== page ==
A war correspondent wrote in a wire to Canada,

“A fair number of prisoners have been taken and some of the enemy’s troops were seen running away from the wreckage of the houses in the suburbs of Lens as soon as Hill 70 was taken.”

Back in Canada, the victory was plastered across the front pages. The Vancouver Daily World,

“The capture of Hill 70 ranks in importance with the biggest military operations of this year. It was the last dominating position in this section which remained in the hands of the Germans and from it a wide territory can be controlled.”

On Aug. 16 at 9 a.m., the Germans began to counterattack to regain positions on the hill but the Canadians were able to repel them each time.

The Germans were said to be met with,

“fountains of earth sent up by the heavy shells and a hail of shrapnel and machine-gun bullets.”

The Second Canadian Infantry Brigade relieved the attacking battalions with the Fifth and 10th Canadian Battalions that morning.

The Germans launched a major counter attack at 7:15 p.m. resulting in hand-to-hand combat once again. The Fifth Battalion eventually retired from the final objective due to shell holes, being short of ammunition and suffering major casualties. The Second Brigade suffered 249 men killed, 1,177 men wounded and 225 men missing.

On Aug. 17, the Fourth and 11th Infantry Brigades attempted to eliminate German positions but failed, as the German counter attacks continued against the Canadians.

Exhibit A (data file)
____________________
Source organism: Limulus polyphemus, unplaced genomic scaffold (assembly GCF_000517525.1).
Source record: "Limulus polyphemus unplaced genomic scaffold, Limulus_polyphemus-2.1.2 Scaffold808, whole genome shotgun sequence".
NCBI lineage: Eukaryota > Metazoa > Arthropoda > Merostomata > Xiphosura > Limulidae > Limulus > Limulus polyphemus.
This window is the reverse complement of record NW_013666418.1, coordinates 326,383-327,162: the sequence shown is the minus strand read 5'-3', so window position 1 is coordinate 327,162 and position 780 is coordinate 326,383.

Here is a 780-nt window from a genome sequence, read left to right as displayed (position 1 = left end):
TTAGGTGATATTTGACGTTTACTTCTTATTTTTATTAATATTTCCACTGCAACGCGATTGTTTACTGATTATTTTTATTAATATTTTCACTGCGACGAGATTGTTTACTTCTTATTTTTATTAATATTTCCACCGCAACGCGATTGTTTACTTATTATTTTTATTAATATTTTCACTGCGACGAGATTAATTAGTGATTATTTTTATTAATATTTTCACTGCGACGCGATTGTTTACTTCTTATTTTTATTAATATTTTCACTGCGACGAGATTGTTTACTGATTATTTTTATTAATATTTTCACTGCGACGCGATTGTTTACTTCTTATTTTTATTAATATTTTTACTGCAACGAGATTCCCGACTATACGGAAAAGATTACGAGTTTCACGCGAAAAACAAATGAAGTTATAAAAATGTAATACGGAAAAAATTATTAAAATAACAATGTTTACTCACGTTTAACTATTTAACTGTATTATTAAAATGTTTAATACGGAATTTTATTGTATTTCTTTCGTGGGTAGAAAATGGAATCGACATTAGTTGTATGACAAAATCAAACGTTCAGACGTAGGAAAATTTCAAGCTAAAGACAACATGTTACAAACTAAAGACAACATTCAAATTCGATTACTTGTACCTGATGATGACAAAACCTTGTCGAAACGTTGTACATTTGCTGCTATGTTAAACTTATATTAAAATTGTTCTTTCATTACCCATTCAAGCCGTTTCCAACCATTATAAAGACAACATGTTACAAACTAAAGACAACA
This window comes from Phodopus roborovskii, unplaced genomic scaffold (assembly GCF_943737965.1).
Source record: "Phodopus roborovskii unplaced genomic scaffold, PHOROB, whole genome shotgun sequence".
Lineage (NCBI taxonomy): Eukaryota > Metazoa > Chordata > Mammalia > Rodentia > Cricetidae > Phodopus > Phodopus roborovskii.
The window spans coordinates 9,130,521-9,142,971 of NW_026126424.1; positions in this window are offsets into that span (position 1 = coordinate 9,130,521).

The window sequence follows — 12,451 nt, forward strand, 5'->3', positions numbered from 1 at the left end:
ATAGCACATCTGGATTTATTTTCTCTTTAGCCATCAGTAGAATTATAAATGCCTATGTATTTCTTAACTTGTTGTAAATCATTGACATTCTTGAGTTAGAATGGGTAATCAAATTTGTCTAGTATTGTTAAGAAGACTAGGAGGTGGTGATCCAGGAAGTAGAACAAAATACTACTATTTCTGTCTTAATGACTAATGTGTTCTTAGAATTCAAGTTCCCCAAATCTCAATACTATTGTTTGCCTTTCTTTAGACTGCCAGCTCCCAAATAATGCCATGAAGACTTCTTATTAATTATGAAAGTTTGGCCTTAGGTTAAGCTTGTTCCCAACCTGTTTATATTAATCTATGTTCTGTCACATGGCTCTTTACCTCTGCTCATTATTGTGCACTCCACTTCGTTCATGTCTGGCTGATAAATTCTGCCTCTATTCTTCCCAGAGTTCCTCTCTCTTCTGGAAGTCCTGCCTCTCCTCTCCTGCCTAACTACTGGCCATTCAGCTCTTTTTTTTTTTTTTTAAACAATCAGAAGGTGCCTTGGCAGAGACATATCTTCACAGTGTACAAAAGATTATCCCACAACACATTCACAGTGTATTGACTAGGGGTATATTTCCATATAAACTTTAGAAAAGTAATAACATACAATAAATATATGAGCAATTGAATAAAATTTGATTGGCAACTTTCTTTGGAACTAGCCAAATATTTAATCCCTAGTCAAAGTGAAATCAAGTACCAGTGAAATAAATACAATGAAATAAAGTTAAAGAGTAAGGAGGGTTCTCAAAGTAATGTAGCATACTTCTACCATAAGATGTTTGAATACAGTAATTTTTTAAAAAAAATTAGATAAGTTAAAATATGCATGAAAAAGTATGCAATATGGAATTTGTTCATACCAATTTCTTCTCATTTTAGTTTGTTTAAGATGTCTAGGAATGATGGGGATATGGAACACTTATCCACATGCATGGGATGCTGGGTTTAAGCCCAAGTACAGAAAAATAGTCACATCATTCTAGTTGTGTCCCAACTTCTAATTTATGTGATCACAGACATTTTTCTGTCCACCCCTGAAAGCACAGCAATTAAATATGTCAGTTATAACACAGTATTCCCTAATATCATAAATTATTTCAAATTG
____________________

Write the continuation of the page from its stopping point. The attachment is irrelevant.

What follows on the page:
As the Canadians approached closer to capturing the hill, the Germans launched 15,000 to 20,000 of their Yellow Cross gas shells, which contained sulphur mustard. The First and Second Canadian Artillery Field Brigades and the Canadian front line were hit by the gas. The First Canadian Division suffered 183 casualties in these counter attacks.

Through the night of August 17 and 18, the Germans attempted to recapture the chalk quarry and Chicory Trench using the cover of the gas, but these failed as the Canadians pushed back the attempts. At one point, German troops used flamethrowers to push into the Canadian lines but they were driven back.

For the next two days, the things were quiet as both sides consolidated their lines. The front line was drawn back 270 metres, halfway between their intermediate and final objectives.

In the morning of Aug. 21, the Sixth Canadian Infantry Brigade and the 10th Canadian Infantry Brigade attacked at 4:35 a.m. but the Germans were ready, beginning their shelling at 4 a.m.

The Sixth Brigade met the German Fourth Guard Division, resulting in hand-to-hand combat. The Brigade was pushed back in the attack and communication between the forward units and brigade headquarters had broken down.

One soldier wrote home,

“Our grand old battalion carried themselves in the same steady daring manner that they have done in every action.”

The Tenth Canadian Infantry Brigade suffered heavy casualties from German artillery while getting ready to attack. Only three small parties reached their goal.